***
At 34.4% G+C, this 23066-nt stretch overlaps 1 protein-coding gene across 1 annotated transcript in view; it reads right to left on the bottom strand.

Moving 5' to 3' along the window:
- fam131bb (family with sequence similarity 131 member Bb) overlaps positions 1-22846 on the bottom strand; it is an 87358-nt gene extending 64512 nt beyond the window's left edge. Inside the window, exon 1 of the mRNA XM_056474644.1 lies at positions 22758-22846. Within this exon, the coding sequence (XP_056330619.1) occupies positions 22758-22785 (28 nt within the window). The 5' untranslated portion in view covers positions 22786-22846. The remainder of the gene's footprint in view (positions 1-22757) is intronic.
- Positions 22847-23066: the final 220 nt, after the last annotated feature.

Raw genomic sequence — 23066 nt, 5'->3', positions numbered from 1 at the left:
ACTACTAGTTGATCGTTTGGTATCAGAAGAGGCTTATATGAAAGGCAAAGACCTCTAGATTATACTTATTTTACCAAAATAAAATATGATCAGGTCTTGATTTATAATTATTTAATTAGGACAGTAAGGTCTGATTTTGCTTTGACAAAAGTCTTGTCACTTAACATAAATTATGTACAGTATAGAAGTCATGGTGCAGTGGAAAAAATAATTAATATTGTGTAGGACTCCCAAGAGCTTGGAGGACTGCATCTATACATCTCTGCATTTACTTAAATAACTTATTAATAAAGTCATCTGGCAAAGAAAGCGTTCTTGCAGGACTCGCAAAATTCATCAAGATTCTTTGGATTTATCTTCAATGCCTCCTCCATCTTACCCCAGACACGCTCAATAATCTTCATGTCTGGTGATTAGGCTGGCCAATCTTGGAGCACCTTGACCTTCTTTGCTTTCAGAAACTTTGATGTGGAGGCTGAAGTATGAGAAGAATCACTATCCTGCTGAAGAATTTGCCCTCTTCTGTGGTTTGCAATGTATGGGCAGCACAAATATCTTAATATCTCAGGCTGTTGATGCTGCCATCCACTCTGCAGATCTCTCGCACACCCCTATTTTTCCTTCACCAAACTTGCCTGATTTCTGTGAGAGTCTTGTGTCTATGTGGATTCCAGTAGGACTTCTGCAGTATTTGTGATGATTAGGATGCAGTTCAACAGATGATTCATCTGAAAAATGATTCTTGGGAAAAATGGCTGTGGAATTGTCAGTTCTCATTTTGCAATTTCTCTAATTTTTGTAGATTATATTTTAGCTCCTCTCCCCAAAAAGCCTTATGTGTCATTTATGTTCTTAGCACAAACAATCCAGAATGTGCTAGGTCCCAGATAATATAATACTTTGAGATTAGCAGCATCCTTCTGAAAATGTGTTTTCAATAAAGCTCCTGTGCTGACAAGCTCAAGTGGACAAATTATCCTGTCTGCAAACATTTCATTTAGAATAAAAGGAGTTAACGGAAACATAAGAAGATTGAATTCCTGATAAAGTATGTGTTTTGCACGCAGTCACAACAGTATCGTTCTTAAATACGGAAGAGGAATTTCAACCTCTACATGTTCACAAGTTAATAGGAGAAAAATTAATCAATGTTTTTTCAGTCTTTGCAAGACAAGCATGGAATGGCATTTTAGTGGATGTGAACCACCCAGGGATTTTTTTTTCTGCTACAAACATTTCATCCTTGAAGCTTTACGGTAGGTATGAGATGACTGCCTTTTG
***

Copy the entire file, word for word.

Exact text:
At 34.4% G+C, this 23066-nt stretch overlaps 1 protein-coding gene across 1 annotated transcript in view; it reads right to left on the bottom strand.

Moving 5' to 3' along the window:
- fam131bb (family with sequence similarity 131 member Bb) overlaps positions 1-22846 on the bottom strand; it is an 87358-nt gene extending 64512 nt beyond the window's left edge. Inside the window, exon 1 of the mRNA XM_056474644.1 lies at positions 22758-22846. Within this exon, the coding sequence (XP_056330619.1) occupies positions 22758-22785 (28 nt within the window). The 5' untranslated portion in view covers positions 22786-22846. The remainder of the gene's footprint in view (positions 1-22757) is intronic.
- Positions 22847-23066: the final 220 nt, after the last annotated feature.

Raw genomic sequence — 23066 nt, 5'->3', positions numbered from 1 at the left:
ACTACTAGTTGATCGTTTGGTATCAGAAGAGGCTTATATGAAAGGCAAAGACCTCTAGATTATACTTATTTTACCAAAATAAAATATGATCAGGTCTTGATTTATAATTATTTAATTAGGACAGTAAGGTCTGATTTTGCTTTGACAAAAGTCTTGTCACTTAACATAAATTATGTACAGTATAGAAGTCATGGTGCAGTGGAAAAAATAATTAATATTGTGTAGGACTCCCAAGAGCTTGGAGGACTGCATCTATACATCTCTGCATTTACTTAAATAACTTATTAATAAAGTCATCTGGCAAAGAAAGCGTTCTTGCAGGACTCGCAAAATTCATCAAGATTCTTTGGATTTATCTTCAATGCCTCCTCCATCTTACCCCAGACACGCTCAATAATCTTCATGTCTGGTGATTAGGCTGGCCAATCTTGGAGCACCTTGACCTTCTTTGCTTTCAGAAACTTTGATGTGGAGGCTGAAGTATGAGAAGAATCACTATCCTGCTGAAGAATTTGCCCTCTTCTGTGGTTTGCAATGTATGGGCAGCACAAATATCTTAATATCTCAGGCTGTTGATGCTGCCATCCACTCTGCAGATCTCTCGCACACCCCTATTTTTCCTTCACCAAACTTGCCTGATTTCTGTGAGAGTCTTGTGTCTATGTGGATTCCAGTAGGACTTCTGCAGTATTTGTGATGATTAGGATGCAGTTCAACAGATGATTCATCTGAAAAATGATTCTTGGGAAAAATGGCTGTGGAATTGTCAGTTCTCATTTTGCAATTTCTCTAATTTTTGTAGATTATATTTTAGCTCCTCTCCCCAAAAAGCCTTATGTGTCATTTATGTTCTTAGCACAAACAATCCAGAATGTGCTAGGTCCCAGATAATATAATACTTTGAGATTAGCAGCATCCTTCTGAAAATGTGTTTTCAATAAAGCTCCTGTGCTGACAAGCTCAAGTGGACAAATTATCCTGTCTGCAAACATTTCATTTAGAATAAAAGGAGTTAACGGAAACATAAGAAGATTGAATTCCTGATAAAGTATGTGTTTTGCACGCAGTCACAACAGTATCGTTCTTAAATACGGAAGAGGAATTTCAACCTCTACATGTTCACAAGTTAATAGGAGAAAAATTAATCAATGTTTTTTCAGTCTTTGCAAGACAAGCATGGAATGGCATTTTAGTGGATGTGAACCACCCAGGGATTTTTTTTTCTGCTACAAACATTTCATCCTTGAAGCTTTACGGTAGGTATGAGATGACTGCCTTTTG